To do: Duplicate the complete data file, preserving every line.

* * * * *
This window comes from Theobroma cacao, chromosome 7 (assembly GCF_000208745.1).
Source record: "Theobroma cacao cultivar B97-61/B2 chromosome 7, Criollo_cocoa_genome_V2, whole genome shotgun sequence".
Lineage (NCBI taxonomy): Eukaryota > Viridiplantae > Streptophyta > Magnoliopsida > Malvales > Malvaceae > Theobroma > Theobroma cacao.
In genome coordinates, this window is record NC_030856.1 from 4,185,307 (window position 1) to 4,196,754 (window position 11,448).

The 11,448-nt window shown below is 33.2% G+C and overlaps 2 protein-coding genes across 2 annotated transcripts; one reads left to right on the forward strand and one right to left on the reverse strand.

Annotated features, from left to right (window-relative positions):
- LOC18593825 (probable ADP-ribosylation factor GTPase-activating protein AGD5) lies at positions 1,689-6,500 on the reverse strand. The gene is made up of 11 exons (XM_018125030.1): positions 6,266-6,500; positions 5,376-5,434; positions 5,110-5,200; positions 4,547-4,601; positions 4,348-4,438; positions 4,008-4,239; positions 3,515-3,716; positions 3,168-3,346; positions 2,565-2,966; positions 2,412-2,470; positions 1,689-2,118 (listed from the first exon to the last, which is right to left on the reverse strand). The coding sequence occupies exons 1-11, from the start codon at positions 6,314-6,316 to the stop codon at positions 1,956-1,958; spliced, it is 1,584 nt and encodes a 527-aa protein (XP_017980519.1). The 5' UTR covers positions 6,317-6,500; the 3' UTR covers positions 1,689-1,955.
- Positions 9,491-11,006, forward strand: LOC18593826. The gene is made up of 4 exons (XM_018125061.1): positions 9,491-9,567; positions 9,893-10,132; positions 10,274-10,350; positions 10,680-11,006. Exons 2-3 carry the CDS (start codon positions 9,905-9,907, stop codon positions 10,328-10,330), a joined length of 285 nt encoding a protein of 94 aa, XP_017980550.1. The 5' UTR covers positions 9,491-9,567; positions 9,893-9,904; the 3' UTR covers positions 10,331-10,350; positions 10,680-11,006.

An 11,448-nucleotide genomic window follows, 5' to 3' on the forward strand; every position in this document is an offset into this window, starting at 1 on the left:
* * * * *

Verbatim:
This window comes from Theobroma cacao, chromosome 7 (assembly GCF_000208745.1).
Source record: "Theobroma cacao cultivar B97-61/B2 chromosome 7, Criollo_cocoa_genome_V2, whole genome shotgun sequence".
Lineage (NCBI taxonomy): Eukaryota > Viridiplantae > Streptophyta > Magnoliopsida > Malvales > Malvaceae > Theobroma > Theobroma cacao.
In genome coordinates, this window is record NC_030856.1 from 4,185,307 (window position 1) to 4,196,754 (window position 11,448).

The 11,448-nt window shown below is 33.2% G+C and overlaps 2 protein-coding genes across 2 annotated transcripts; one reads left to right on the forward strand and one right to left on the reverse strand.

Annotated features, from left to right (window-relative positions):
- LOC18593825 (probable ADP-ribosylation factor GTPase-activating protein AGD5) lies at positions 1,689-6,500 on the reverse strand. The gene is made up of 11 exons (XM_018125030.1): positions 6,266-6,500; positions 5,376-5,434; positions 5,110-5,200; positions 4,547-4,601; positions 4,348-4,438; positions 4,008-4,239; positions 3,515-3,716; positions 3,168-3,346; positions 2,565-2,966; positions 2,412-2,470; positions 1,689-2,118 (listed from the first exon to the last, which is right to left on the reverse strand). The coding sequence occupies exons 1-11, from the start codon at positions 6,314-6,316 to the stop codon at positions 1,956-1,958; spliced, it is 1,584 nt and encodes a 527-aa protein (XP_017980519.1). The 5' UTR covers positions 6,317-6,500; the 3' UTR covers positions 1,689-1,955.
- Positions 9,491-11,006, forward strand: LOC18593826. The gene is made up of 4 exons (XM_018125061.1): positions 9,491-9,567; positions 9,893-10,132; positions 10,274-10,350; positions 10,680-11,006. Exons 2-3 carry the CDS (start codon positions 9,905-9,907, stop codon positions 10,328-10,330), a joined length of 285 nt encoding a protein of 94 aa, XP_017980550.1. The 5' UTR covers positions 9,491-9,567; positions 9,893-9,904; the 3' UTR covers positions 10,331-10,350; positions 10,680-11,006.

An 11,448-nucleotide genomic window follows, 5' to 3' on the forward strand; every position in this document is an offset into this window, starting at 1 on the left: